NEWS, NOTES &
The Bradsher Beat
Wednesday, May 11,
By Bethany Bradsher
More milestones ahead for ECU
(ECU SID image)
All rights reserved.
For the average East
Carolina fan, it might be tough to appreciate the significance of postseason
accomplishments from the Olympic sports teams. Individual swimmers and
runners qualify for the NCAA on a routine basis, and the ECU women’s golf
team has made seven NCAA regional appearances in its 11 years as an East
But the most recent ECU
team to qualify for the NCAA tournament hasn’t been there since George Bush
was president. That’s George Bush, Senior. When the word came that the
Pirate men’s golf team was awarded a 9th seed at the NCAA Regional in
Blacksburg, VA, next week, it was the fulfillment of Goal No. 1 in coach
Press McPhaul’s blueprint to bring his team to national prominence.
“It’s sort of the
first step,” said McPhaul, who is in his fifth year at the helm of the
program. "When we started
to rebuild this program five years ago, this was one of our goals, but not
our ultimate goal. Our goal is to go to the finals.”
When the Pirates travel to the Pete Dye River
Course for the tournament, which opens on March 19, it will only be their
second regional appearance ever, with the last one in 1991 before some of
the current golfers were born.
The bid didn’t come as a surprise, because ECU
has won two tournaments this season and finished in the top five in five
more events. Their national ranking after the Conference USA Tournament last
weekend was 35th in one poll and 51st in the other, good enough to ensure a
spot among the 81 schools that are selected for regionals.
It may have been two decades, but the golfers
took their selection in stride as well, sharing their coach’s view that it
is only one necessary stop en route to their ultimate destination. Before
every tournament since the season opened last September, McPhaul reminded
them that each drive and each putt could be the fuel that got the team to a
regional. Now that they have made it, they know that their goal has become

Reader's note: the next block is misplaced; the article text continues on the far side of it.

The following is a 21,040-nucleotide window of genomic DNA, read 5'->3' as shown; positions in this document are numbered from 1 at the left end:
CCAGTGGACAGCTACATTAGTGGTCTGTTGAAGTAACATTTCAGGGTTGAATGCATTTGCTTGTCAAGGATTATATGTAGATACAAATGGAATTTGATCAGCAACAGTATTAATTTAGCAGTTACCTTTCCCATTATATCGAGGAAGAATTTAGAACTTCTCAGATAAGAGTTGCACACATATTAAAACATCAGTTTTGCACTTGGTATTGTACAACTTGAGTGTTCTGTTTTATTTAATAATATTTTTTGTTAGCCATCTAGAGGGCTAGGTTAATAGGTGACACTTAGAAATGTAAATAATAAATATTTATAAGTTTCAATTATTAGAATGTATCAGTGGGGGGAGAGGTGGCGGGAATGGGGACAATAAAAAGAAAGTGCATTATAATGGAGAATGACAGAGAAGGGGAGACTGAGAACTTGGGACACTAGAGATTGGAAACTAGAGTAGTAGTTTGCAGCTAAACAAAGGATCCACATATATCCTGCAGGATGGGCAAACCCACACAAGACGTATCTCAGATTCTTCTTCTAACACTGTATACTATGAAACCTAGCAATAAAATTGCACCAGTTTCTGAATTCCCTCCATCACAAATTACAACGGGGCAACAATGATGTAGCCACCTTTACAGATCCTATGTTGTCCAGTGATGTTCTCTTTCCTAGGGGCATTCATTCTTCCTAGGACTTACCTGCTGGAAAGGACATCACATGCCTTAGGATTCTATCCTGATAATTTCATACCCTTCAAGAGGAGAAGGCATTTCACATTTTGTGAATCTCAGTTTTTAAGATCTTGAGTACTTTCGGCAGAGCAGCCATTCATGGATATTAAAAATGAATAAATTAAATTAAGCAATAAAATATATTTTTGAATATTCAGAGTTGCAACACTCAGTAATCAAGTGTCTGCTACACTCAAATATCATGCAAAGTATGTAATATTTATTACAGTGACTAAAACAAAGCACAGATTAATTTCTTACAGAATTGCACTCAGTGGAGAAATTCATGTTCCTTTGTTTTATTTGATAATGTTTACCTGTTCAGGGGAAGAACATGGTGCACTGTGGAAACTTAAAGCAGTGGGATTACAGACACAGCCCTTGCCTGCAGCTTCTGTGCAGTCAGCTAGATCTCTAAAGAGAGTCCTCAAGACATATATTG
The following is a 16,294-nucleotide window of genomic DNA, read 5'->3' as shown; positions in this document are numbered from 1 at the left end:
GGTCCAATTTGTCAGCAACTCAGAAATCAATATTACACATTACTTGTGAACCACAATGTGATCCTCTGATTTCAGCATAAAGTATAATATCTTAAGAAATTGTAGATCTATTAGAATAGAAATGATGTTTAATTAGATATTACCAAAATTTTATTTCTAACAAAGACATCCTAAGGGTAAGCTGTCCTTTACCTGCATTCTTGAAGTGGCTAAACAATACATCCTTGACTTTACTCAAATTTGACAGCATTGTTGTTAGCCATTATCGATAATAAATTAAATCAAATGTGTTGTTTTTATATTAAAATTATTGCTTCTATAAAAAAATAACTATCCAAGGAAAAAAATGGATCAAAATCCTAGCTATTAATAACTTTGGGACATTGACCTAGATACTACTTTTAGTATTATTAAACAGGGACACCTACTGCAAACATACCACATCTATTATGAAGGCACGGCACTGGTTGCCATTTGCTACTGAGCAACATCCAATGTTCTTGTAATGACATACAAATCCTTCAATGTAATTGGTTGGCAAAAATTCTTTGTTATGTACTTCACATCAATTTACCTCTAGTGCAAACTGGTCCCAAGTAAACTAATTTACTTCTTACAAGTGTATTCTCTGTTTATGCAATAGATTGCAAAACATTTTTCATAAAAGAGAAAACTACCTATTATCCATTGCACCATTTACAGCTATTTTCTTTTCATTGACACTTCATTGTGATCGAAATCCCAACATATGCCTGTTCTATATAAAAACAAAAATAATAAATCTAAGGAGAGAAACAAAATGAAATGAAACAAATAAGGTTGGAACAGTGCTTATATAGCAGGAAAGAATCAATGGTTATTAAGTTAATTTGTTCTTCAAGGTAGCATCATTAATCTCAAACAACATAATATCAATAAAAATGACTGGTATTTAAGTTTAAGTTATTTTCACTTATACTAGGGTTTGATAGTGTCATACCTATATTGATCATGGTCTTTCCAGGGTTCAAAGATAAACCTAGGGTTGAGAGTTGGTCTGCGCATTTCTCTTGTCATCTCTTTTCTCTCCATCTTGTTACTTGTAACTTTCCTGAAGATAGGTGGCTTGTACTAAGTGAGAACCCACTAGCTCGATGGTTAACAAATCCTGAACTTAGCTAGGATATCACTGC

more ambitious — to finish the Blacksburg Regional in the top 5 and make it
to the NCAA Championship in Stillwater, OK, on May 31.
Not even the players fully grasp the
historical significance of the bid, said junior Adam Stephenson, a
Greenville product who played for J.H. Rose. But they do recognize that ECU
men’s golf is on the rise.
“I don’t think a lot of the team realizes what
we’re doing right now, but I think we understand that we have grown a lot,
especially over the last four years,” Stephenson said. “And the program has
jumped exponentially over the last two years. We deserve to be a top 20 or
top 30 school. We want to prove that we can play against any team in the
After capping off the fall season with a
victory in the Outer Banks Invitational, the Pirates were determined to
carry that momentum into the spring portion of the schedule. With the
exception of a disappointing performance in the C-USA Tournament, where they
finished sixth, the team was steady and consistent through the spring, even
winning their second title at the River Landing Intercollegiate in early
April. Two Pirate golfers — juniors Harold Varner and David Watkins — were
named first team All-Conference last week.
The River Landing victory made an NCAA
regional bid a certainty, so McPhaul thinks the team was off its game in the
league tournament because the men weren’t sure what they were playing for.
They wanted to win, but they had already grabbed the prize that had
propelled them to that point.
“We changed our outlook going into the
conference tournament,” he said. “It was almost like just a little bit of
air came out, and what replaced it was a little bit of tension about whether
we could win.”
The challenge ahead for the Pirates includes
four top 20 teams, including No. 5 Georgia Tech and No. 9 LSU. ECU will be
paired with host school Virginia Tech and Ole Miss for the first two rounds,
teeing off at 8:50 a.m. Thursday morning after a practice round on
Wednesday. The Pirates have seen five of the other 12 teams in previous
tournaments, and they will face plenty of tough opponents. But McPhaul is
also focused on the Pete Dye course, which is 7,665 yards long and features
lush Bermuda grass.
“The wild card at this event is not the field,
although the field is very good,” McPhaul said. “It’s the golf course. It’s
400 yards longer than most courses, and it has those soft Bermuda fairways.
You hit it and your club sticks in it, and you take a huge divot.
E-mail Bethany Bradsher
Bethany Bradsher Archives
05/16/2011 01:41 AM